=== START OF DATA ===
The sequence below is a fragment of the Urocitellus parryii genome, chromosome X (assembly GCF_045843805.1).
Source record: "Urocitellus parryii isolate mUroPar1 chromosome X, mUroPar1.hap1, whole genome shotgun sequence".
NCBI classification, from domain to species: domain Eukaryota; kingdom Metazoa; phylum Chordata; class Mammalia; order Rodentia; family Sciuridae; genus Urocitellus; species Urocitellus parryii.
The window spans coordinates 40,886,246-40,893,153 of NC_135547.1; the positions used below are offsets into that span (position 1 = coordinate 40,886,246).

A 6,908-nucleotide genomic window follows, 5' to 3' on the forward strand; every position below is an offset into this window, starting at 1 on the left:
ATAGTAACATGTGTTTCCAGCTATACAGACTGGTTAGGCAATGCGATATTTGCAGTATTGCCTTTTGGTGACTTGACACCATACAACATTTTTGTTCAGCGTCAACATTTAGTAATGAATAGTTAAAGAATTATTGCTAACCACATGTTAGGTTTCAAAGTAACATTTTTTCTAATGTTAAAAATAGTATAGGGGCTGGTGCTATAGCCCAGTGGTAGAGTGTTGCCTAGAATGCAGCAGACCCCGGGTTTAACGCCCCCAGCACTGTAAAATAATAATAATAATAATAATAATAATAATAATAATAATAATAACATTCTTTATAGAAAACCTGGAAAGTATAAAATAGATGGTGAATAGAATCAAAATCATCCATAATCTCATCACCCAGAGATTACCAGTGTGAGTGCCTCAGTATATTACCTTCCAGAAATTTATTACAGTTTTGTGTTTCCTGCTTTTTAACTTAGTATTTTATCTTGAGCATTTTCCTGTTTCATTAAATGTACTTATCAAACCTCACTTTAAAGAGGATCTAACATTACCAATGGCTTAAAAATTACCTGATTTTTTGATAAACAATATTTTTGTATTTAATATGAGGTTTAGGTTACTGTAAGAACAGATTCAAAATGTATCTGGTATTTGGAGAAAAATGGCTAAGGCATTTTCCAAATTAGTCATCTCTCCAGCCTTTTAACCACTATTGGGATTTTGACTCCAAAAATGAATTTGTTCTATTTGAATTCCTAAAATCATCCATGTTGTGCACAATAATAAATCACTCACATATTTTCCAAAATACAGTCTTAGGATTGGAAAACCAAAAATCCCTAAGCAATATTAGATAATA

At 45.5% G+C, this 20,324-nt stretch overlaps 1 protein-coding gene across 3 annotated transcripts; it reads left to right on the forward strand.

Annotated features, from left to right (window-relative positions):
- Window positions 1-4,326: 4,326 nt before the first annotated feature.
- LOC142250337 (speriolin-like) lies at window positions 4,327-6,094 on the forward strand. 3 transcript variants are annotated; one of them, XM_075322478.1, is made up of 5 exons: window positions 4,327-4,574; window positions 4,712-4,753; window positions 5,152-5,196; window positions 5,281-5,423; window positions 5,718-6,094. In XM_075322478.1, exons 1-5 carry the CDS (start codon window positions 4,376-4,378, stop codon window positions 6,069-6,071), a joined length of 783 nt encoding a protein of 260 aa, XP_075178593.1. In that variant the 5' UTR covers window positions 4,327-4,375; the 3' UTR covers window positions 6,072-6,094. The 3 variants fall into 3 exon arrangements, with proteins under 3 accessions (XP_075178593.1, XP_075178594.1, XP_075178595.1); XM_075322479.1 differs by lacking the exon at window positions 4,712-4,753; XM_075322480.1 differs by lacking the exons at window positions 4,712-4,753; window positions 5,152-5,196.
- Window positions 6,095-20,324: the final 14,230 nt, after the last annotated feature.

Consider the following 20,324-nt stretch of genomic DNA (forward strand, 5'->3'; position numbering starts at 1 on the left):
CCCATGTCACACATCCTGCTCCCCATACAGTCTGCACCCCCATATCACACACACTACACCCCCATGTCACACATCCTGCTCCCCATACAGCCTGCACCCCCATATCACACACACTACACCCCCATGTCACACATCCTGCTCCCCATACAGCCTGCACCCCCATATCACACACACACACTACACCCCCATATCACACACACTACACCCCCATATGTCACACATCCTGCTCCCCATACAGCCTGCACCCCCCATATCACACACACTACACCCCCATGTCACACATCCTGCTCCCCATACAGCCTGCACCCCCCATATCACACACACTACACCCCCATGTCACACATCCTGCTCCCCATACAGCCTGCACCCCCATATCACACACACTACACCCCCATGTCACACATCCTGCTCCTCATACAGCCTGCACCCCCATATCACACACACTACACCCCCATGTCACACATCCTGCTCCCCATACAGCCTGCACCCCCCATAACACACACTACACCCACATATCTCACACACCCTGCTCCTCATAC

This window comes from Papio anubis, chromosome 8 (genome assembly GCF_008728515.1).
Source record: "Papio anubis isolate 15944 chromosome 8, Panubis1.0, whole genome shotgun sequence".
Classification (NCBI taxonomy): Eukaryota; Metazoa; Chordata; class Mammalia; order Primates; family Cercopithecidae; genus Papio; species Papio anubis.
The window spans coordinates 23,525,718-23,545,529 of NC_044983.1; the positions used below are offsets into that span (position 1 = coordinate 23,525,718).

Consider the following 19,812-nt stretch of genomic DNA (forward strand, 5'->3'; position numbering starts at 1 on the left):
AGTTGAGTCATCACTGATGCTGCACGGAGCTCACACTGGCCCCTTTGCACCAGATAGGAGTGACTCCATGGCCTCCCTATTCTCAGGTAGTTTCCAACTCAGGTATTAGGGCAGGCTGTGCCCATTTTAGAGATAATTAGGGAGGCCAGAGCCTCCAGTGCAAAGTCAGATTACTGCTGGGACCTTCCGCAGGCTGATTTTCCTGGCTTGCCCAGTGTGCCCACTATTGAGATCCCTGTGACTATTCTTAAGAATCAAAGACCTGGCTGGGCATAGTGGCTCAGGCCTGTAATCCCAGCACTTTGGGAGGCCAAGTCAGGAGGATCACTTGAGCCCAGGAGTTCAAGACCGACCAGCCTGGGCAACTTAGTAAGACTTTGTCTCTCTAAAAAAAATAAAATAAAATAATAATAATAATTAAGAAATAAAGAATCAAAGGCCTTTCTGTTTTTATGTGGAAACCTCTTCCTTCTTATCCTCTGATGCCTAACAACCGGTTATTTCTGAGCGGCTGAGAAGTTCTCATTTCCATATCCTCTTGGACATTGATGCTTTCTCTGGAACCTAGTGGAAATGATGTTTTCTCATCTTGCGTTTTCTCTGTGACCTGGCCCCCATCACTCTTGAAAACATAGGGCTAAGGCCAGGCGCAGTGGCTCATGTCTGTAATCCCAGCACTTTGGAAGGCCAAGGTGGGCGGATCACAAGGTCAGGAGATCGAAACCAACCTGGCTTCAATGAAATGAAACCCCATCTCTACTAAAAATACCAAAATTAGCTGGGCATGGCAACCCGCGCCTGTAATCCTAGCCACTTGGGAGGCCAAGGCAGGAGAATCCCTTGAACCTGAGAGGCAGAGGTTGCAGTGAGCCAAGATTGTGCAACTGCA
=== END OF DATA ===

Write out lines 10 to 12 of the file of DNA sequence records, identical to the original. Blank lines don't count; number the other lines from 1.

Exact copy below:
- LOC142250337 (speriolin-like) lies at window positions 4,327-6,094 on the forward strand. 3 transcript variants are annotated; one of them, XM_075322478.1, is made up of 5 exons: window positions 4,327-4,574; window positions 4,712-4,753; window positions 5,152-5,196; window positions 5,281-5,423; window positions 5,718-6,094. In XM_075322478.1, exons 1-5 carry the CDS (start codon window positions 4,376-4,378, stop codon window positions 6,069-6,071), a joined length of 783 nt encoding a protein of 260 aa, XP_075178593.1. In that variant the 5' UTR covers window positions 4,327-4,375; the 3' UTR covers window positions 6,072-6,094. The 3 variants fall into 3 exon arrangements, with proteins under 3 accessions (XP_075178593.1, XP_075178594.1, XP_075178595.1); XM_075322479.1 differs by lacking the exon at window positions 4,712-4,753; XM_075322480.1 differs by lacking the exons at window positions 4,712-4,753; window positions 5,152-5,196.
- Window positions 6,095-20,324: the final 14,230 nt, after the last annotated feature.

Consider the following 20,324-nt stretch of genomic DNA (forward strand, 5'->3'; position numbering starts at 1 on the left):